"I'm Kim masters, and this is the Hollywood breakdown joining me as Matt Bellany of the Hollywood reporter, and Matt I think some people at the Walt Disney company in the upper echelons or having a breakdown Abigail Disney whose grandfather was Walt Disney's brother ROY has written an editorial following some earlier tweets calling out Disney CEO and chairman Bob Iger, four his astounding pay. He made sixty five million dollars in two thousand eighteen she points out that's one thousand four hundred and twenty four times the median pay of Disney worker, not the bottom rung the median pay. And you know, she is making a point that that is a bad, look, right, and immediacy ios have famously been paid much higher than their peers in the last couple of decades for many years, Leslie Moonves at CBS was the highest paid CEO corporate America this year. I'm betting David zaslov at discovery will likely be the highest paid CEO in America despite their stock. Doc, not doing so hot lately, but Disney is different. And it is a public facing company. Unlike any other has a relationship with people who go to the parks who see the movies who have a strong affinity for the brand. So the fact that Bob Eiger is making so much more money than the rank and file at Disney. Does mean something in does resonate. And we're seeing that in the media right now. Yeah, it's a Sarah symbol of income inequality. I'm old enough to remember. When begets father ROY who was waltz nephew led an insurrection against management at Disney and ended up ousting Michael Eisner, and you'd never seen anything like the magic of Disney name in that context. Mom and pop shareholders old people young people came to this shareholder meeting because they were fed up. Roy Disney had made the argument that you know, Michael Eisner had wreck the Disney magic. Now. This kind of a dark twist Disney hasn't really responded to this and Abigail. Disney tweeted yesterday. That she was getting some signals that Disney was looking for dirt on her. And I will note that Disney in the past banned the LA times for a period of time for reporting on its tax arrangements with Anaheim, which was a wild overreaction and would not stand. They came after the Hollywood reporter when we reported on John Lasseter claiming that we had four were forced to publish a correction, which did not happen as we pointed out in our story. This tends to be a little a little reactive in these situations. And they've put out some stats that show that they have raised the minimum wage at the parks, and they're doing things to lift up some of the lower level employees. But the point that Abigail Disney is making is that it's not just idir if the upper echelon executives at Disney were to forego some of their extremely high bonuses they could provide significantly meaningful compensation for the lower level at the company, and they just benefited from this. Massive tax decrease that the Trump administration past and instead of giving employees a one time bonus, which they did they could have raised wages. Yes. And I think they're not the only company in that situation. Thank you, Matt. Thank you, that's felony editorial director of the Hollywood. Reporter. He joins me this Monday at one thirty. I'm Kim masters, and this is the Hollywood break this season unless notes from KCRW how does it feel to be like a girl playing instrument is? Well, how's it feel to be a man asking the questions? I mean what? Had I said, no to this invitation from John Fahey, I would have for the rest of my life wondered what I had missed. We'll thinking about Billy Tipton at very interesting time because I don't know that young people and older people agree on the meaning of trans. I love you for the greatest, Sean. I love that. It is an unholy album made was holy methods. Hey, everyone. I'm just a hopper a music journalist and author and your host for season two of loss minutes. Unless notes relook at music's untold stories the season is packed. It's about legacies. How do they hold up? And how do they change over time disco say off the truly means beyond disco? Learn how decades on a song can find new meaning something different than when it was written. You feel like it's up defying women feel. Yeah. Now, fifty six, and it's freaking embarrassing embarrassing to seventeen years old. You can't just write it off as being settled. Here from pioneering women who've been written out of music's history. I get there and producer says, no, no, no, we're not doing your music. We have a script here. And we want you to do the sound. Plus find out what happens when we apply. Our twenty nineteen politics to nineteen seventy four songs, we didn't think about it as we were all band were out to the point. We just lived the music. The first episode of the season of loss notes arrives April twenty fifth. Subscribe now wherever you get your podcasts.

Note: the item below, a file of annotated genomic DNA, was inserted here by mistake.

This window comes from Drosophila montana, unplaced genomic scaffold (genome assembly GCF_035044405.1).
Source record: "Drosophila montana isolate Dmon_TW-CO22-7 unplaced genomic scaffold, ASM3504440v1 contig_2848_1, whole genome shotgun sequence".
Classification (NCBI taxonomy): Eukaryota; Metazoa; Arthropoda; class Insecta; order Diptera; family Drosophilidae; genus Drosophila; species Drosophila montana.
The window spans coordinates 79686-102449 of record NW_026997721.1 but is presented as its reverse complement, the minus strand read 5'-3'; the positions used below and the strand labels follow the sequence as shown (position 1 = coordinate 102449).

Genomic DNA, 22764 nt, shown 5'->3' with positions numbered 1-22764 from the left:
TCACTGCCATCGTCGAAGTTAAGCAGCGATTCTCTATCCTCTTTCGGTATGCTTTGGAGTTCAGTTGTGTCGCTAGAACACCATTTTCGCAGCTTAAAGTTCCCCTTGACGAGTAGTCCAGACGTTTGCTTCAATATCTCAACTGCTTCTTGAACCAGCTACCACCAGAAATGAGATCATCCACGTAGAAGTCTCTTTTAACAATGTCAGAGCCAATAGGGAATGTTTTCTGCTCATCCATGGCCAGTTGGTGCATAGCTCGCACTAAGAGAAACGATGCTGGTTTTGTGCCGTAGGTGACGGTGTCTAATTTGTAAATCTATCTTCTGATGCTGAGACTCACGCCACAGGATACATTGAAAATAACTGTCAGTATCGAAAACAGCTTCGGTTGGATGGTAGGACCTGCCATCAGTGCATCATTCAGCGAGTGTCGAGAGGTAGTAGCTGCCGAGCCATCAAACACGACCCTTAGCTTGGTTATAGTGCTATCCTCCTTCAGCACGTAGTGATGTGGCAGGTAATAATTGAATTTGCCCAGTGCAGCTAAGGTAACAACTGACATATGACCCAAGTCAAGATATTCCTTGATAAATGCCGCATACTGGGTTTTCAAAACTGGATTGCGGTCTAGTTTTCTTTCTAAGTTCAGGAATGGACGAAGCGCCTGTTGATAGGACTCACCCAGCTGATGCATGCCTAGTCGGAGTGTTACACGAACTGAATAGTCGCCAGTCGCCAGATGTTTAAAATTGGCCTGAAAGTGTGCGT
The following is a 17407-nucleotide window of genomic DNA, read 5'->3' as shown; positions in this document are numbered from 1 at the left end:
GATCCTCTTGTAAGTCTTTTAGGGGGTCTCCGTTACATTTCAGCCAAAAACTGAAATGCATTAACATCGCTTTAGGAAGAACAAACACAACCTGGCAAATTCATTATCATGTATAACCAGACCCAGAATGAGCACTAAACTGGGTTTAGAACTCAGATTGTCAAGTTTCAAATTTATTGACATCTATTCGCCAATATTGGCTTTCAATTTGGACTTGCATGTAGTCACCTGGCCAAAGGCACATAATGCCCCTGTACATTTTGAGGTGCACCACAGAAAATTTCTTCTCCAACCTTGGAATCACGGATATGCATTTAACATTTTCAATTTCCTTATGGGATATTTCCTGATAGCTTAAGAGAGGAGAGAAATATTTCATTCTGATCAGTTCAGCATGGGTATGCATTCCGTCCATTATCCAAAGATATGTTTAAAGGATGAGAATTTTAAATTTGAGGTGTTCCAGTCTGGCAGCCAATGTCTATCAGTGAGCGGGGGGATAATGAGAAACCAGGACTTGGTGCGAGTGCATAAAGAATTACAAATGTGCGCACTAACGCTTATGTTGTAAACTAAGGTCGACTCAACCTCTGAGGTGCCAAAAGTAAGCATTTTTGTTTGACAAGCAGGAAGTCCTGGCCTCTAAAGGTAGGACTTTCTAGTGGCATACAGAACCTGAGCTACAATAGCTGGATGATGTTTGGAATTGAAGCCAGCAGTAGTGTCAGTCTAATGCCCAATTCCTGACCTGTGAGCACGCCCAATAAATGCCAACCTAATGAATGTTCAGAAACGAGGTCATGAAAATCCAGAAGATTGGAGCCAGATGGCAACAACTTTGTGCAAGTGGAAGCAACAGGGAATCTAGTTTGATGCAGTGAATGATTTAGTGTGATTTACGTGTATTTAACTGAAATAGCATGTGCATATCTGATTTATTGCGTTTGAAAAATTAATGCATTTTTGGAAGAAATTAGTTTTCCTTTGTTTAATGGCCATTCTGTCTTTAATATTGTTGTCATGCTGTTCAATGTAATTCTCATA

Roy Disney Abigail Disney Walt Disney Company Hollywood Walt Disney Matt Bellany Reporter Kim Masters Bob Iger Ceo Corporate America Leslie Moonves Michael Eisner CEO David Zaslov Bob Eiger Billy Tipton John Lasseter CBS Anaheim John Fahey